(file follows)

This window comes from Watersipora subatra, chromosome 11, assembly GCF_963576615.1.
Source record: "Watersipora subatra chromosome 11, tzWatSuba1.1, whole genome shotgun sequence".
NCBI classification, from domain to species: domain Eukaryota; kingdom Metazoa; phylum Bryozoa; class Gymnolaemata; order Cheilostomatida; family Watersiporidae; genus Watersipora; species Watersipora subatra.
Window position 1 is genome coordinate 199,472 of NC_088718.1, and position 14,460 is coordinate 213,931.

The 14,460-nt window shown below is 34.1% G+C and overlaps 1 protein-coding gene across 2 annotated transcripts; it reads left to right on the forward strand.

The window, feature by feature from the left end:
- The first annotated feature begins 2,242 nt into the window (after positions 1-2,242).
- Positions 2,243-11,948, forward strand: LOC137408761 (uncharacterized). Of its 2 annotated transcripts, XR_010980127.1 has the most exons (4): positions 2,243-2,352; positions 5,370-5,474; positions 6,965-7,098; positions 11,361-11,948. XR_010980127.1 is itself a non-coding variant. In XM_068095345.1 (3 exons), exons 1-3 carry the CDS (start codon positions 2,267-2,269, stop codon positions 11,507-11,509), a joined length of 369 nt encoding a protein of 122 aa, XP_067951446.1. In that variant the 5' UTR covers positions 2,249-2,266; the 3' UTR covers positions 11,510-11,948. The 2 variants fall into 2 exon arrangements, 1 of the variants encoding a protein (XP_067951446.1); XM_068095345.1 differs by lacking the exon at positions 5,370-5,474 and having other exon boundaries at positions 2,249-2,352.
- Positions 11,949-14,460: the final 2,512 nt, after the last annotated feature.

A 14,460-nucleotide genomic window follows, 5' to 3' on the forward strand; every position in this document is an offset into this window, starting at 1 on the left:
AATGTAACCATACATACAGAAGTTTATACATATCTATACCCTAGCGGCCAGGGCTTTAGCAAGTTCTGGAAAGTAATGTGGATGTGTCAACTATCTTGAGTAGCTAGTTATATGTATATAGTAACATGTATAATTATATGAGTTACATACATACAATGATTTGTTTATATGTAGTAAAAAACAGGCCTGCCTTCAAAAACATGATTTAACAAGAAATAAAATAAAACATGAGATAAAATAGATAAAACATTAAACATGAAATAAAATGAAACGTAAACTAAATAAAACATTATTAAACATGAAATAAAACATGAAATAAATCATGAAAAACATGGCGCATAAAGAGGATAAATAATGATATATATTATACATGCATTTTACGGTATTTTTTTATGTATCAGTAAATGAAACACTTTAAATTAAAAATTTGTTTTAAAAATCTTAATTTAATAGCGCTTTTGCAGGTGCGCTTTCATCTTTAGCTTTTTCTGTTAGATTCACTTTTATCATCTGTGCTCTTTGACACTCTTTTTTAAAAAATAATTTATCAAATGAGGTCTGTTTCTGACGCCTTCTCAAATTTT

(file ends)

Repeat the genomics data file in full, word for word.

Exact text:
This window comes from Watersipora subatra, chromosome 11, assembly GCF_963576615.1.
Source record: "Watersipora subatra chromosome 11, tzWatSuba1.1, whole genome shotgun sequence".
NCBI classification, from domain to species: domain Eukaryota; kingdom Metazoa; phylum Bryozoa; class Gymnolaemata; order Cheilostomatida; family Watersiporidae; genus Watersipora; species Watersipora subatra.
Window position 1 is genome coordinate 199,472 of NC_088718.1, and position 14,460 is coordinate 213,931.

The 14,460-nt window shown below is 34.1% G+C and overlaps 1 protein-coding gene across 2 annotated transcripts; it reads left to right on the forward strand.

The window, feature by feature from the left end:
- The first annotated feature begins 2,242 nt into the window (after positions 1-2,242).
- Positions 2,243-11,948, forward strand: LOC137408761 (uncharacterized). Of its 2 annotated transcripts, XR_010980127.1 has the most exons (4): positions 2,243-2,352; positions 5,370-5,474; positions 6,965-7,098; positions 11,361-11,948. XR_010980127.1 is itself a non-coding variant. In XM_068095345.1 (3 exons), exons 1-3 carry the CDS (start codon positions 2,267-2,269, stop codon positions 11,507-11,509), a joined length of 369 nt encoding a protein of 122 aa, XP_067951446.1. In that variant the 5' UTR covers positions 2,249-2,266; the 3' UTR covers positions 11,510-11,948. The 2 variants fall into 2 exon arrangements, 1 of the variants encoding a protein (XP_067951446.1); XM_068095345.1 differs by lacking the exon at positions 5,370-5,474 and having other exon boundaries at positions 2,249-2,352.
- Positions 11,949-14,460: the final 2,512 nt, after the last annotated feature.

A 14,460-nucleotide genomic window follows, 5' to 3' on the forward strand; every position in this document is an offset into this window, starting at 1 on the left:
AATGTAACCATACATACAGAAGTTTATACATATCTATACCCTAGCGGCCAGGGCTTTAGCAAGTTCTGGAAAGTAATGTGGATGTGTCAACTATCTTGAGTAGCTAGTTATATGTATATAGTAACATGTATAATTATATGAGTTACATACATACAATGATTTGTTTATATGTAGTAAAAAACAGGCCTGCCTTCAAAAACATGATTTAACAAGAAATAAAATAAAACATGAGATAAAATAGATAAAACATTAAACATGAAATAAAATGAAACGTAAACTAAATAAAACATTATTAAACATGAAATAAAACATGAAATAAATCATGAAAAACATGGCGCATAAAGAGGATAAATAATGATATATATTATACATGCATTTTACGGTATTTTTTTATGTATCAGTAAATGAAACACTTTAAATTAAAAATTTGTTTTAAAAATCTTAATTTAATAGCGCTTTTGCAGGTGCGCTTTCATCTTTAGCTTTTTCTGTTAGATTCACTTTTATCATCTGTGCTCTTTGACACTCTTTTTTAAAAAATAATTTATCAAATGAGGTCTGTTTCTGACGCCTTCTCAAATTTT